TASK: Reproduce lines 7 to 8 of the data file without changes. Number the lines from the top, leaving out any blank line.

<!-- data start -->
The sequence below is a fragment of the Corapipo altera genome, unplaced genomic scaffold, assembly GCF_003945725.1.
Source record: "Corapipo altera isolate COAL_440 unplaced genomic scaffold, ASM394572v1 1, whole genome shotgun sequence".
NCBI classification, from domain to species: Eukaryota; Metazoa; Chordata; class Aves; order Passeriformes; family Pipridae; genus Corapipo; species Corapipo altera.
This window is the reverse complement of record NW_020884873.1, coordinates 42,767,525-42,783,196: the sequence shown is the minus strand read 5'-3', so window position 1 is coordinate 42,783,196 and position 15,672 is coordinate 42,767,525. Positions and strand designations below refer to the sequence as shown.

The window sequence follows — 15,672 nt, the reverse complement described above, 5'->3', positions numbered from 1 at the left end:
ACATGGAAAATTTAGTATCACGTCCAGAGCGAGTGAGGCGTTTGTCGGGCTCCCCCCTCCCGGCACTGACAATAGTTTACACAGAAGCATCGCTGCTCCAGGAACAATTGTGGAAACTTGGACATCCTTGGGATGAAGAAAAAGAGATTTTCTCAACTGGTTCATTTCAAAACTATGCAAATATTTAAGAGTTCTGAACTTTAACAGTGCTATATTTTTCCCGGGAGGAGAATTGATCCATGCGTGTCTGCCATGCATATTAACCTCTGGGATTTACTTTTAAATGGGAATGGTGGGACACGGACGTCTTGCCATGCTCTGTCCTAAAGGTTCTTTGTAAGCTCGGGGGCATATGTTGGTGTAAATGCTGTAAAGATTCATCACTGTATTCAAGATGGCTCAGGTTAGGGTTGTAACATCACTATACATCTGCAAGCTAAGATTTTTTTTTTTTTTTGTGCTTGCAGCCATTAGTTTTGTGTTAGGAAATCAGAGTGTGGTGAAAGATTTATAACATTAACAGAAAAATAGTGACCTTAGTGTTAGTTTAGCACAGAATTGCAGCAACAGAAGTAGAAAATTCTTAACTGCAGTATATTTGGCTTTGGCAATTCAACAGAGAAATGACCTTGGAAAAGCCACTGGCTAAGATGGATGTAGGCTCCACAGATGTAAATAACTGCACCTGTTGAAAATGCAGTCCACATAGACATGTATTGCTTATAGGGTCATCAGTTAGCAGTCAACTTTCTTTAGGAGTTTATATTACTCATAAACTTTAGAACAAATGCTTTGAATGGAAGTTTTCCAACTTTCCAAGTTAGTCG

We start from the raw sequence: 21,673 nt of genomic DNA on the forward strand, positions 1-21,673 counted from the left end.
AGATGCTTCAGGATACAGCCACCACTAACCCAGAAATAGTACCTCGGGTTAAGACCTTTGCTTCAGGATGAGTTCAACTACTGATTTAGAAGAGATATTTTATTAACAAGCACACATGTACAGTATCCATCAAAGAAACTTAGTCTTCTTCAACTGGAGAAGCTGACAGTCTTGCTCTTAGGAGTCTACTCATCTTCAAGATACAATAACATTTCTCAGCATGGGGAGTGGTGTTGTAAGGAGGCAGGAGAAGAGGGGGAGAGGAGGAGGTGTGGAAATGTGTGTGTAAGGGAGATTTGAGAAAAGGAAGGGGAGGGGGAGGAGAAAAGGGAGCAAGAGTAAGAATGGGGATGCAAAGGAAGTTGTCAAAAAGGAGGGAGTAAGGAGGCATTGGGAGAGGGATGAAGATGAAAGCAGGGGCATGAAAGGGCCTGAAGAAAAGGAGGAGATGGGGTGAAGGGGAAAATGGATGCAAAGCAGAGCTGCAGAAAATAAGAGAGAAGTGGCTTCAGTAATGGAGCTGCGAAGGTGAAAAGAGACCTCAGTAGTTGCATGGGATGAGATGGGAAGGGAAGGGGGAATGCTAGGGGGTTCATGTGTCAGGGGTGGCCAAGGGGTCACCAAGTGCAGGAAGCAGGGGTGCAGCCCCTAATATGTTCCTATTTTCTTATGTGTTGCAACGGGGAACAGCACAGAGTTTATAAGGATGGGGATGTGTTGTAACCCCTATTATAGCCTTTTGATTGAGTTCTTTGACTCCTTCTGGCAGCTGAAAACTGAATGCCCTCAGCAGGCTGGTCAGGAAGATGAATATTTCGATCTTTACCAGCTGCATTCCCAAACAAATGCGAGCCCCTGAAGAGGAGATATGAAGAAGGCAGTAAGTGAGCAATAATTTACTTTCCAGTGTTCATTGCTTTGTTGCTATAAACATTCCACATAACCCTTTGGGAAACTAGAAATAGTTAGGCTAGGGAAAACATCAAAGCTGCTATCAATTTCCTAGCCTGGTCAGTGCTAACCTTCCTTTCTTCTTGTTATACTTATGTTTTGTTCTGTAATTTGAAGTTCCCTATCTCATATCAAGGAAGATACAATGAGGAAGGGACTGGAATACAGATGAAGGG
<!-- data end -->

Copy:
We start from the raw sequence: 21,673 nt of genomic DNA on the forward strand, positions 1-21,673 counted from the left end.
AGATGCTTCAGGATACAGCCACCACTAACCCAGAAATAGTACCTCGGGTTAAGACCTTTGCTTCAGGATGAGTTCAACTACTGATTTAGAAGAGATATTTTATTAACAAGCACACATGTACAGTATCCATCAAAGAAACTTAGTCTTCTTCAACTGGAGAAGCTGACAGTCTTGCTCTTAGGAGTCTACTCATCTTCAAGATACAATAACATTTCTCAGCATGGGGAGTGGTGTTGTAAGGAGGCAGGAGAAGAGGGGGAGAGGAGGAGGTGTGGAAATGTGTGTGTAAGGGAGATTTGAGAAAAGGAAGGGGAGGGGGAGGAGAAAAGGGAGCAAGAGTAAGAATGGGGATGCAAAGGAAGTTGTCAAAAAGGAGGGAGTAAGGAGGCATTGGGAGAGGGATGAAGATGAAAGCAGGGGCATGAAAGGGCCTGAAGAAAAGGAGGAGATGGGGTGAAGGGGAAAATGGATGCAAAGCAGAGCTGCAGAAAATAAGAGAGAAGTGGCTTCAGTAATGGAGCTGCGAAGGTGAAAAGAGACCTCAGTAGTTGCATGGGATGAGATGGGAAGGGAAGGGGGAATGCTAGGGGGTTCATGTGTCAGGGGTGGCCAAGGGGTCACCAAGTGCAGGAAGCAGGGGTGCAGCCCCTAATATGTTCCTATTTTCTTATGTGTTGCAACGGGGAACAGCACAGAGTTTATAAGGATGGGGATGTGTTGTAACCCCTATTATAGCCTTTTGATTGAGTTCTTTGACTCCTTCTGGCAGCTGAAAACTGAATGCCCTCAGCAGGCTGGTCAGGAAGATGAATATTTCGATCTTTACCAGCTGCATTCCCAAACAAATGCGAGCCCCTGAAGAGGAGATATGAAGAAGGCAGTAAGTGAGCAATAATTTACTTTCCAGTGTTCATTGCTTTGTTGCTATAAACATTCCACATAACCCTTTGGGAAACTAGAAATAGTTAGGCTAGGGAAAACATCAAAGCTGCTATCAATTTCCTAGCCTGGTCAGTGCTAACCTTCCTTTCTTCTTGTTATACTTATGTTTTGTTCTGTAATTTGAAGTTCCCTATCTCATATCAAGGAAGATACAATGAGGAAGGGACTGGAATACAGATGAAGGG